The U.S. continues to see a rise in the number of charter schools — and one education reformer expects the recent political “tide” to fuel the supply needed to meet that increasing demand.
The creation of these innovative public schools grew by nine percent this current year, and now nearly 5,500 schools are serving more than 1.7 million American students. Jeanne Allen, president of The Center for Education Reform, says it been consistent over the last few years “that charter schools continue to grow with increasing demand for better quality education and choices for parents.”
Allen tells OneNewsNow that one of the main challenges for the charter-school movement now is that there is simply not enough supply to meet the demand.
“And that,” she explains, “has a lot to do with where some states are — both in terms of what their law allows for the number of schools, as well as sometimes with reticent or hesitant authorizers like school boards that simply don’t want to approve [more charter schools] even though there are viable applications out there.”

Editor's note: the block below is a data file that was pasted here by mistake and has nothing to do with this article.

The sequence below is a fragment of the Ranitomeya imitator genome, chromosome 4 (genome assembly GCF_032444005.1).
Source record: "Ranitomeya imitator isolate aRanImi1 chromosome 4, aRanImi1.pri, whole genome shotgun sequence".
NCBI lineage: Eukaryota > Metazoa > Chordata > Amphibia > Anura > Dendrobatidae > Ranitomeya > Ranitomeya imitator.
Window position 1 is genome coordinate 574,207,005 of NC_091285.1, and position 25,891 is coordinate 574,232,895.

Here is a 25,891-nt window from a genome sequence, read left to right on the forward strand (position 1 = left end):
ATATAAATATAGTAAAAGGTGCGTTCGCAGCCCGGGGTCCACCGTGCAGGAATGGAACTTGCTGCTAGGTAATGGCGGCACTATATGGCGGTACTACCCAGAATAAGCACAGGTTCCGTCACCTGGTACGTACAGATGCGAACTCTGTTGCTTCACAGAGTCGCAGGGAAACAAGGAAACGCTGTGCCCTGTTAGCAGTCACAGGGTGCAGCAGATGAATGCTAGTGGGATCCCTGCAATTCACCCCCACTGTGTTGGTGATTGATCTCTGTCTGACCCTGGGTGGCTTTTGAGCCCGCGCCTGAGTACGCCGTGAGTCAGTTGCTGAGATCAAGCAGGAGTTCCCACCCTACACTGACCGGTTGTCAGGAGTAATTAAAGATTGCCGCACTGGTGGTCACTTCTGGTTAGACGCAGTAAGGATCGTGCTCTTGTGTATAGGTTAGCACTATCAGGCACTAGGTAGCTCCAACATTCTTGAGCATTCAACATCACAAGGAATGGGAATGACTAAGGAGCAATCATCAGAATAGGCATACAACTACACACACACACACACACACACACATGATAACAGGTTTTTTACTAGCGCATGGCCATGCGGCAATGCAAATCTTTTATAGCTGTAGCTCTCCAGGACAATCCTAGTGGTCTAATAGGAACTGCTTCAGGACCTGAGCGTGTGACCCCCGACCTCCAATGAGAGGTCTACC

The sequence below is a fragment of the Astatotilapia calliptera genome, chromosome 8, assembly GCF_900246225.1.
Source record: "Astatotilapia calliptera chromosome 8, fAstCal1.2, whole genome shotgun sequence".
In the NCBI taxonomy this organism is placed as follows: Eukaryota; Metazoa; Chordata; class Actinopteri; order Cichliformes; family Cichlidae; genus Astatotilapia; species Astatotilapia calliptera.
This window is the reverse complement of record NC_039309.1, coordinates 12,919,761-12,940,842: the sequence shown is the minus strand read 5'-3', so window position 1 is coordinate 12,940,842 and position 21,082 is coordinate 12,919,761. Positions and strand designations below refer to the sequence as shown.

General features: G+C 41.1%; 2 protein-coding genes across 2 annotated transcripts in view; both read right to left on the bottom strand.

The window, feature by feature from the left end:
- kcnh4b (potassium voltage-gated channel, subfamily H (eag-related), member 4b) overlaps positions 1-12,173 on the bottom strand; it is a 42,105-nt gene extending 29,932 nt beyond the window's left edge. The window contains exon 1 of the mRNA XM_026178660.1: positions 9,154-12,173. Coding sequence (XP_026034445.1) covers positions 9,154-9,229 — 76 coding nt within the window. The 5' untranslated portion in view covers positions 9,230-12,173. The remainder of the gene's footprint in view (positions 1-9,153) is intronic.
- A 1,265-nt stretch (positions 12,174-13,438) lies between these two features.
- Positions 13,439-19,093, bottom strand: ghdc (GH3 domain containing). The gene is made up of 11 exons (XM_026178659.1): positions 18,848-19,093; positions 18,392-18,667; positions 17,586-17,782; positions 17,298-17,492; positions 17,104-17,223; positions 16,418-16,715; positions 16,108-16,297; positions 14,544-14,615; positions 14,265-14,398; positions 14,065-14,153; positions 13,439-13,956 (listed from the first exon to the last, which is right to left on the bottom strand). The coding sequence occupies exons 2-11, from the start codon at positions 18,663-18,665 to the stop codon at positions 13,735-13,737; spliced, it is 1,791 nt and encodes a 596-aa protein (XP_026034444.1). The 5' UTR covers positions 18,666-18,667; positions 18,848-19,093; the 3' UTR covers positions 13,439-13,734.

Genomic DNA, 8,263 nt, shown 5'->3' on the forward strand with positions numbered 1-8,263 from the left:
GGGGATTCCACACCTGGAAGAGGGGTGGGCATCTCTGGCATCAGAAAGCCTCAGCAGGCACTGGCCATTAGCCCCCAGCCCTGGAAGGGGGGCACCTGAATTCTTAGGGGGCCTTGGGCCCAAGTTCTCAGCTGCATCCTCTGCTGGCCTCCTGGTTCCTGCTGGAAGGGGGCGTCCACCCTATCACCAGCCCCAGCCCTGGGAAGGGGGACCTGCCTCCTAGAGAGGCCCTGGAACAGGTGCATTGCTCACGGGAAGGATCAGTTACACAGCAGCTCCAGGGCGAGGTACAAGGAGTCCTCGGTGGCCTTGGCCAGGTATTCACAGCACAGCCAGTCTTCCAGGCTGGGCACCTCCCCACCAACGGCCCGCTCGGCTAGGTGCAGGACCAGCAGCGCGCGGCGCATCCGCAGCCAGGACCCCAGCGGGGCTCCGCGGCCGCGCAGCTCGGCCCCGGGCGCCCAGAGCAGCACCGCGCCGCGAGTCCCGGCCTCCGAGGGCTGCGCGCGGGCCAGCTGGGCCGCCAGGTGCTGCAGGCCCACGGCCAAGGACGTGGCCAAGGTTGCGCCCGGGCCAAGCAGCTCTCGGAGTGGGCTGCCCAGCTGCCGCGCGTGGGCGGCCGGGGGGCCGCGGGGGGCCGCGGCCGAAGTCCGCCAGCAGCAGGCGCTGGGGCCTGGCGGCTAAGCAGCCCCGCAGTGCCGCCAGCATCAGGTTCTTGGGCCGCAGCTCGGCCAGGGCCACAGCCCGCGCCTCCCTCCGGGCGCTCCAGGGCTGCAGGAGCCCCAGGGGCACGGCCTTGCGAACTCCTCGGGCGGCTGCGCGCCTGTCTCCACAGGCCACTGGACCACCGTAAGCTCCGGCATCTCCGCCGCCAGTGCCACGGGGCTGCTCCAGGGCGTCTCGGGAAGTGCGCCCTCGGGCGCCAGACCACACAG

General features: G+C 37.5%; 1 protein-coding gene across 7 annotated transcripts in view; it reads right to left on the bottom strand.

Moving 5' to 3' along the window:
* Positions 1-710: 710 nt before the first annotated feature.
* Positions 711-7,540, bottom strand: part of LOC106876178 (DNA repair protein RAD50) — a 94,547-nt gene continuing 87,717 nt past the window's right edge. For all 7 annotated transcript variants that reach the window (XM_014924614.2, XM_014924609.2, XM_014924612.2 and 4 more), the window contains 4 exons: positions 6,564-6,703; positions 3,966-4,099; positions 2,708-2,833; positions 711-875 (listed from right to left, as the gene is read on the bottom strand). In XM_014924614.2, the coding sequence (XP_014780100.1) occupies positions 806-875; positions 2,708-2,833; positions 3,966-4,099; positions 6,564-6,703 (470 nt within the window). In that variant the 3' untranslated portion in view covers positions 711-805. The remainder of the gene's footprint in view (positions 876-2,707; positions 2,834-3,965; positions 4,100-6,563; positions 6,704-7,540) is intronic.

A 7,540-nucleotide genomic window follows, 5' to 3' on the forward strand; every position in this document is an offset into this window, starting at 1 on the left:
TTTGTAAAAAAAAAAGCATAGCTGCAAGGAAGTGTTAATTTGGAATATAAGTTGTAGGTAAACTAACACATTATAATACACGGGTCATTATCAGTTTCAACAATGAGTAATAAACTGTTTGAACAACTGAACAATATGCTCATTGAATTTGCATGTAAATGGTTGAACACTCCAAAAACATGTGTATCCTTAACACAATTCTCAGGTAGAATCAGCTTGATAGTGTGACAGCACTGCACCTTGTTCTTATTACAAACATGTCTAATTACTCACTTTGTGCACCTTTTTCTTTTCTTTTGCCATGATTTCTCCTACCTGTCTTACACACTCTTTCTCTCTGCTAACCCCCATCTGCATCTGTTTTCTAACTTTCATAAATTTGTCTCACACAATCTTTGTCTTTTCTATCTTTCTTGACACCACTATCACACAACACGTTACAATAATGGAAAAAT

Allen argues that another one-million students on waiting lists could probably fill another 5,000 charter schools — and she believes the results from last week’s midterm elections should help to fill that need.
“With new governors and many states with new state legislatures, [and] with a tide that really appreciates the fact that we have children who are less than 40 percent proficient in reading, there’s no dearth of need,” she contends. “…In fact, there’s a huge demand — and I think we’re going to see a really robust 2011 when it comes to state charter-school laws.”
As it stands now, 41 state s and the District of Columbia have charter-school laws on the books.
SOURCE: OneNewsNow, http://www.onenewsnow.com/Education/Default.aspx?id=1229770